Listen to any CEO discuss their company and its goals for the future and within the first few minutes you are virtually guaranteed to hear that one of the goals is to create value for the shareholders. In order to generate value, these companies rely on the standard strategies; expand the marketplace, introduce new product lines, cut business costs, absorb other companies, shutter unprofitable centers.
These are the standard go-to strategies mainly because they have worked since the start of the industrial revolution. One of the problems with the standard techniques is that as the marketplace changes from a local to a global one, customers have more and more choices and demand from the businesses they do business with.
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Perhaps the key to growing and maintaining a highly successful enterprise can be found by looking at Poker Stars, the world’s largest online poker site that has shown no sign of slowing down since its launch.
PokerStars launched on September 11, 2001, offering play money games to just a handful of players who had found out about the site by reading messages posted in online news group. The internet boom was well underway at the time and a couple of other online poker sites were already up and running. However, PokerStars decided to approach the game differently; the brand understood the allure of tournament poker and set out to make it their forte.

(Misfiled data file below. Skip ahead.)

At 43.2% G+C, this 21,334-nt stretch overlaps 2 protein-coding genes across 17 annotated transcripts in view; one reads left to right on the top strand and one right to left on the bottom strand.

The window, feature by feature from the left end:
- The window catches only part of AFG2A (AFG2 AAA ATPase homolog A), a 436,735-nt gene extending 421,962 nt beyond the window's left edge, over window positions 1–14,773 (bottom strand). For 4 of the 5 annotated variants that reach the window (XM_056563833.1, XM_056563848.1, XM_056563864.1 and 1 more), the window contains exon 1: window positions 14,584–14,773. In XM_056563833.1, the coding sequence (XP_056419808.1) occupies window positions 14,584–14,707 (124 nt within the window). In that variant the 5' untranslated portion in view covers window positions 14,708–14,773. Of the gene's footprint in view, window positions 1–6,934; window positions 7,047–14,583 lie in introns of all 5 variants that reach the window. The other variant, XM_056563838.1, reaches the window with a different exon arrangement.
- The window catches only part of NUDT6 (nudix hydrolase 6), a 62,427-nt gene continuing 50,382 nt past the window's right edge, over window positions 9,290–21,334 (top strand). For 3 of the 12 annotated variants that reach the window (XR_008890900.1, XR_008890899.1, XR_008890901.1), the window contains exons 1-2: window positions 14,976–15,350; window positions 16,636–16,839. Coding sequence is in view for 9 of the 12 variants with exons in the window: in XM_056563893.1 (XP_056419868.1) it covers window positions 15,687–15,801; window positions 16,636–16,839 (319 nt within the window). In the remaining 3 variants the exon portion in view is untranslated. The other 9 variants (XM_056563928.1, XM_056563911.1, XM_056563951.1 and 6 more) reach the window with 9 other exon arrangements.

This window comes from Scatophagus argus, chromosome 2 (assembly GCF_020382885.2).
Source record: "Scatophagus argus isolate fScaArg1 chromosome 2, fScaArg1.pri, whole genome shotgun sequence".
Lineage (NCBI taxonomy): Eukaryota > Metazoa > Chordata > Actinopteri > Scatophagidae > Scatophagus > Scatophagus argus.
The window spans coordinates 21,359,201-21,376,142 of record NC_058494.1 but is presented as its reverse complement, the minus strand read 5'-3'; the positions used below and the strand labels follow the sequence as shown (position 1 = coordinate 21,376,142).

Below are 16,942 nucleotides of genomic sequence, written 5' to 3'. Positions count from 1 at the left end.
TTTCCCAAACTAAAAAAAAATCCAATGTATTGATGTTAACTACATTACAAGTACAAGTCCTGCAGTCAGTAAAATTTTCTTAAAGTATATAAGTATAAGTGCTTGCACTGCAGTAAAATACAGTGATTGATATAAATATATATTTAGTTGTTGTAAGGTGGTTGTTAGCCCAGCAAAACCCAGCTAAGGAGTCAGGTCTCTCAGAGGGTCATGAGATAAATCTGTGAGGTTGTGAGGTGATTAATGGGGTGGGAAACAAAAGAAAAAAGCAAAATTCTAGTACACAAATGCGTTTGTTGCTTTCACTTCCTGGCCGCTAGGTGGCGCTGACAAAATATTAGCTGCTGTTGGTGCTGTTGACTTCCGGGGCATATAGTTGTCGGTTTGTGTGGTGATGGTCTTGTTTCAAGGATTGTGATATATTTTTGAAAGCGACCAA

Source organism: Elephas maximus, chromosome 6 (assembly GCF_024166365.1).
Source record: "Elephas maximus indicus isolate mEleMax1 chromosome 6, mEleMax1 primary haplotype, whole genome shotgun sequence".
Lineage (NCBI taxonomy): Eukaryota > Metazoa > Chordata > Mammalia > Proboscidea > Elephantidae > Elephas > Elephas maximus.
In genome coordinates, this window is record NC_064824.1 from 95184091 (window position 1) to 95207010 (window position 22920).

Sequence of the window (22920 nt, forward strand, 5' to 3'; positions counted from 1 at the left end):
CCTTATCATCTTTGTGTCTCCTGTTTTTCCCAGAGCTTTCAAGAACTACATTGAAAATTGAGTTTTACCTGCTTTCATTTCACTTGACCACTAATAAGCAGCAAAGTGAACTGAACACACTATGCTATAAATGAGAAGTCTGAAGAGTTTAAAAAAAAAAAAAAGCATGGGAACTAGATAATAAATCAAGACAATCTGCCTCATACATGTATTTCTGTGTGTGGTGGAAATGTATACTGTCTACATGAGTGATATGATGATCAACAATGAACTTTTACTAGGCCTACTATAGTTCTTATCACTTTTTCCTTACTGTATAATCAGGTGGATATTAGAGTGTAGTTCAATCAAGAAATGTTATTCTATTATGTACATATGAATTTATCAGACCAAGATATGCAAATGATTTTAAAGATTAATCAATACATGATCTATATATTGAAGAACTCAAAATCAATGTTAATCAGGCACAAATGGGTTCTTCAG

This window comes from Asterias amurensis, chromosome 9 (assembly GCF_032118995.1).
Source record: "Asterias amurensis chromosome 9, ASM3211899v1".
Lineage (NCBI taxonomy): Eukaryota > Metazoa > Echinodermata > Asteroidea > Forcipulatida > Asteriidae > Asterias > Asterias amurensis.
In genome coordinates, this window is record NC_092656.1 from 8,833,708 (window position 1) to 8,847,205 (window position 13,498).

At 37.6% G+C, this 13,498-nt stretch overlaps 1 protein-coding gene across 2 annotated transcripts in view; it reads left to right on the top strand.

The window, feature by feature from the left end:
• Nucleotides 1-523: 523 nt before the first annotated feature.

Why Tournament Poker?
Poker tournaments had been a part of the poker world for some time. The biggest tournament at the time was the World Series of Poker, held each summer at Binion’s. Other casinos in Las Vegas (as well as some in Reno and California) hosted the occasional tournament, but the format was not widely available.
Tournament poker’s popularity and allure were rooted in two areas. When PokerStars first launched, the only “famous” poker players were the likes of Doyle Brunson, Johnny Chan, and Amarillo Slim Preston; all tournament poker champions. The other reason was the fantasy fulfillment potential offered by tournament poker, which allows the potential for gains that are all but impossible in a regular cash games. These tournaments allowed regular players to compete and often win against the professionals, something that is impossible in any other sport.
One player that opened his account on that first day was Greg Shahade, who was known by the online name “curtains.” In a 2013 interview, Shahade, who was still a PokerStars player, said “I desperately wanted to play poker tournaments online, but most sites at that time just specialized in cash games. PokerStars was intending to put a major focus on tournament play and this really excited me. Also, I loved the avatar system, I felt like it really added a character to each player on the site, instead of just a bunch of random nicknames.”
PokerStars Players Usher in the Poker Boom